• Respect for persons (autonomy/voluntary participation/adequate information) o Beneficence (risks of research are reasonable in relation to the benefits the research may provide to subjects or science)
  • Justice (selection of subjects is equitable and is representative)

The Common Rule (45 CFR 46), which is the federal regulatory framework that governs research with human subjects and codifies the ethical principles of the Belmont Report. Under the Common Rule, research with human subjects is defined as follows:

  • Research – A systematic investigation, including research development, testing and evaluation, designed to develop or contribute to generalizable knowledge.
  • Human subject – A living individual about whom an investigator (whether professional or student) conducting research obtains: (1) data through interaction or intervention, or (2) identifiable private information.

21 CFR 50 and 21 CFR 56, which serve as the regulatory framework for research regulated by the Food and Drug Administration (i.e., research involving drugs, devices, biologics). Please note that there are differences between FDA and HHS regulations.

Other federal and state laws and regulations that apply to research (i.e. Mental Health and Developmental Disabilities Confidentiality Act (MHDDCA), Family Educational Rights and Privacy Act (FERPA), Health Insurance Portability and Accountability Act (HIPAA).

Requirements for studies sponsored by federal departments and agencies such as the DoD, EPA, etc

USM’s IRB policies and procedures

Minimizing risks to participants and ensuring participants’’ rights and welfare are key components of human subjects protections. Below are some strategies through which these goals can be accomplished:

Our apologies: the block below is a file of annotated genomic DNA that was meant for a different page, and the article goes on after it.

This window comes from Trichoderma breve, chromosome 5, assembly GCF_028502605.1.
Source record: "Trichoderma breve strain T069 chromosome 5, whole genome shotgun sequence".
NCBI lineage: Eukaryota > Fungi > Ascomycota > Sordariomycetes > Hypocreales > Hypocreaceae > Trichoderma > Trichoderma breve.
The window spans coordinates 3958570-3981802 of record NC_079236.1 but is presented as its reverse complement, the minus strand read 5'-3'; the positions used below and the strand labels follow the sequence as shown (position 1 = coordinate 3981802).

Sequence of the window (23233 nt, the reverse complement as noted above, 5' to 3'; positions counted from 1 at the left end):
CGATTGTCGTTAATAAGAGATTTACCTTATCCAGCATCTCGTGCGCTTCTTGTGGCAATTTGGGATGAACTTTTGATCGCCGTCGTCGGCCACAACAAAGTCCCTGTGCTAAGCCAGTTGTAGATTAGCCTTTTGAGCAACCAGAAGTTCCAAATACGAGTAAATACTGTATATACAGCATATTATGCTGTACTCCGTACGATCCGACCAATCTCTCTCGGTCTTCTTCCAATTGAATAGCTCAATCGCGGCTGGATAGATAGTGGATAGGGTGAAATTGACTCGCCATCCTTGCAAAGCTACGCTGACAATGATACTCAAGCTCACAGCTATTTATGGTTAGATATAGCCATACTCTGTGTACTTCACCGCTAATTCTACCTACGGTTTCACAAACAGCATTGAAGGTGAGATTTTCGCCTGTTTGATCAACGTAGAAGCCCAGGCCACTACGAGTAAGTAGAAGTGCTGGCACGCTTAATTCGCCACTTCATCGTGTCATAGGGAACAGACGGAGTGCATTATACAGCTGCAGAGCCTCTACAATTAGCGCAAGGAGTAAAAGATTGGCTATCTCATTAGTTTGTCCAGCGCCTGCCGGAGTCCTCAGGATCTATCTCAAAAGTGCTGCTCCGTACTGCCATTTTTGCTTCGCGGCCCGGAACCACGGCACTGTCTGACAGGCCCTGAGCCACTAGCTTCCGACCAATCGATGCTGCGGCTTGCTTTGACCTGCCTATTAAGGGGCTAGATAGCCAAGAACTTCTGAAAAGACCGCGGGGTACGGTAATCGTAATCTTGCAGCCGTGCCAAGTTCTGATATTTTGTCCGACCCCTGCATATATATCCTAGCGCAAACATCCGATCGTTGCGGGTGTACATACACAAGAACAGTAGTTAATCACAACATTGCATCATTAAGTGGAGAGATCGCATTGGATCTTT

• Design and implement protocols that comply with applicable regulatory and institutional policies, as well as the principles of the Belmont Report
  • Verify procedures are consistent with sound research design by ensuring that the research is reasonably expected to answer the proposed question and that the resulting knowledge is expected to be sufficiently important to justify the research
  • Ensure that recruitment procedures foster the equitable selection of participants
  • Utilize procedures already being performed for diagnostic or treatment purposes, when possible
  • Ensure that appropriate resources are available to conduct the research (e.g., personnel, facilities, equipment, etc.)
  • Keep in mind that “minimal risk” to subjects means that the probability and magnitude of harm or discomfort anticipated in the research are not greater than those ordinarily encountered in daily life or during the performance of routine physical and psychological examinations or tests.
  • Establish adequate provisions for monitoring participants to identify adverse events and to review data collected to ensure participant safety, when appropriate
  • Develop plans for protecting participant privacy and the confidentiality of data.
  • Privacy – Relates to an individual having control over the extent, timing, and circumstances regarding the sharing of information about themselves with others.
  • Confidentiality – Relates to the protection of a participant’s data that has been shared with the researcher with the expectation that it will be protected and not disclosed.
  • Ensure enhanced protection for participants vulnerable to coercion or undue influence (e.g., children, prisoners, individuals with impaired decision-making capacity, or those economically or educationally disadvantaged).

These determinations informed by the guidance provided by the US Department of Health and Human Services Human Subject Regulations Decision Charts and in consultation with IRB administrators or chairs, as appropriate. If the research:

  • Involves activities or data subject to other rules or regulations (i.e. HIPPA, HITECH, FERPA, etc.), the review ensures compliance with these external regulations or rules.